- Getting attendant care right What to look for . . .
- Good attendant care
- Getting the right service provider
- What good attendant care
- From an attendant care worker's perspective
- Professional workers
- Person centred
- In families
- Culturally appropriate
- Monitoring, reviewing
- Solving problems and
- Service provider systems
- Foundational principles, standards &
competencies for attendant care
Solving problems and making complaints
Sometimes things are not as good as they should be.
Sometimes things go wrong.
Here are some tips for solving problems and making complaints.
- Understand your service provider
- Know how your service providers systems and process work
- Get a copy of the feedback and complaints policy
- Know your rights
- Know your responsibilities
- Know the standards your service provider should be meeting, e.g.
- The Disability service standards
- The Attendant care Industry standards
- Know what a good service looks like, e.g. look at the descriptions in this web site.
- Keep in regular communication with your Service provider
Signs of a good feedback and complaints process
Workers are responsive to immediate feedback within the day to day work.
As soon as issues emerge they are being discussed.
When in doubt workers have access to a supervisor or manager.
You and/or your family have a copy of the service provider’s complaints policy.
Signs of a feedback complaints process that is not working
Workers are not responsive to immediate feedback within the day to day work. They take it personally rather than see it as an opportunity for improvement.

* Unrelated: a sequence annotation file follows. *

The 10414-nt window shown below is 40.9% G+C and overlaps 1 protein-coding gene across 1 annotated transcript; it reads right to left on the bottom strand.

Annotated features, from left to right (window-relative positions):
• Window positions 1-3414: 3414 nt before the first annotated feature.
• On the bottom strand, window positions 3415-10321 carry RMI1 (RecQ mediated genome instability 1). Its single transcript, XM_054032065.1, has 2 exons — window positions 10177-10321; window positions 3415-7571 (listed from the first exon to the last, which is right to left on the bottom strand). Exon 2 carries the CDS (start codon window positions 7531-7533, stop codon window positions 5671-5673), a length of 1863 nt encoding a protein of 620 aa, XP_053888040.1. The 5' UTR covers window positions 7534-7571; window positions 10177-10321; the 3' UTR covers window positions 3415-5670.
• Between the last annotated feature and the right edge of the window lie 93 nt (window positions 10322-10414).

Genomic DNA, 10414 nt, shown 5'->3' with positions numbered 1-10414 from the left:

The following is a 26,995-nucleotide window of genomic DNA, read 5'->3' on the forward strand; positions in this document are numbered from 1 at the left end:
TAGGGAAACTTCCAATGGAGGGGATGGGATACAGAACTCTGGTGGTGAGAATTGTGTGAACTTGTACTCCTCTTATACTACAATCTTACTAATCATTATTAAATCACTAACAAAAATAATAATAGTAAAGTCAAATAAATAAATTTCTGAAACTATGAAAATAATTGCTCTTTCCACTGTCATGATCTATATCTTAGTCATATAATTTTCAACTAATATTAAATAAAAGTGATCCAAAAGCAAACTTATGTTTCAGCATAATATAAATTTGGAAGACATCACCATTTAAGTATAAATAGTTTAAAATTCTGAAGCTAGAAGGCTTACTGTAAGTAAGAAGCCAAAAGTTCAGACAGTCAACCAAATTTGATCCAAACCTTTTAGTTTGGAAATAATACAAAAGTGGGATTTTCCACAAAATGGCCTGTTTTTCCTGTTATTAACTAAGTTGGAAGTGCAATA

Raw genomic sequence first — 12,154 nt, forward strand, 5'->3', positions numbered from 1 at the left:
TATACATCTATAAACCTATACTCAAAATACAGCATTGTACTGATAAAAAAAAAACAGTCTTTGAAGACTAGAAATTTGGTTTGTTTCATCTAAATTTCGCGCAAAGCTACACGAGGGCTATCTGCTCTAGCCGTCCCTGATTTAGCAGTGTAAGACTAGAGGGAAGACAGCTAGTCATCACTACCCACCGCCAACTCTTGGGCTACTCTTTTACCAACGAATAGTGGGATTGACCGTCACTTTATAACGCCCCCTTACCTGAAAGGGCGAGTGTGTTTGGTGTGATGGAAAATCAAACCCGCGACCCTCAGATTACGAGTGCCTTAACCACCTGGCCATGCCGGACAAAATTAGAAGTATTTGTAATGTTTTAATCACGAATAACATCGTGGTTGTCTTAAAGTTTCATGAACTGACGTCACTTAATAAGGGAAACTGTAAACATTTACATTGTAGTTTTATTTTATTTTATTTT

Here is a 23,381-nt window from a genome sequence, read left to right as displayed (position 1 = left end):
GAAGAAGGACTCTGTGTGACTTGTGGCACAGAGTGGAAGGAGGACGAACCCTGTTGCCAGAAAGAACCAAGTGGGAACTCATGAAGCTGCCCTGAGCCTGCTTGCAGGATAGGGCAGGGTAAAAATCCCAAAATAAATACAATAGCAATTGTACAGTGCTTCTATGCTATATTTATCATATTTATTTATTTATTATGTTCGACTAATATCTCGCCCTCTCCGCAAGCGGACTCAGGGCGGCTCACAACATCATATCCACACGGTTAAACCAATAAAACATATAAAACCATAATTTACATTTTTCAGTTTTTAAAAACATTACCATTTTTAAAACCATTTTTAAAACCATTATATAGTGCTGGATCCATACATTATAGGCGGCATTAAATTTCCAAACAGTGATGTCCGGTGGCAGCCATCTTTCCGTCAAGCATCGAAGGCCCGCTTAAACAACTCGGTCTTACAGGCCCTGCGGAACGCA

There are long delays between raising an issue and getting it resolved.
Know your rights
As a service user, you have a right to expect that the services you receive will meet your needs.
Basic service provision should include:
You should always be treated by your service provider with respect, courtesy and honesty. This includes respect for your cultural, religious, and social needs and beliefs.
You should receive services in a way that addresses your individual needs. Your service provider should assess the level of help that you need, review this regularly, and change the service as your needs change.
Connection to family and community
If you are living in care, you have a right to maintain and develop close relationships with the people who are important to you, such as family, friends and advocates, where it is safe to do so. Services should support you to participate in the community.
Privacy and confidentiality
Services should respect your privacy and the confidentiality of the information that they have about you.
Safety and freedom from abuse
You should receive services in a safe environment, free from abuse of any kind.
No one should unfairly discriminate against you in the way you receive services, nor should you be subjected to harassment or exploitation.
Access to information
You have a right to information about the services you are getting in a way that you understand. For example, how you will receive your services, your choices, how your money will be managed, the expectations or ‘rules’ of the provider. You can ask any questions to help you become fully informed about the service provider.
Participation in decisions
You should be able to participate in decisions that affect your life and the services you receive. Your service provider should consider your views and preferences in a meaningful way, and clearly explain any decisions that it makes. You can ask the service to put the reasons for its decisions in writing.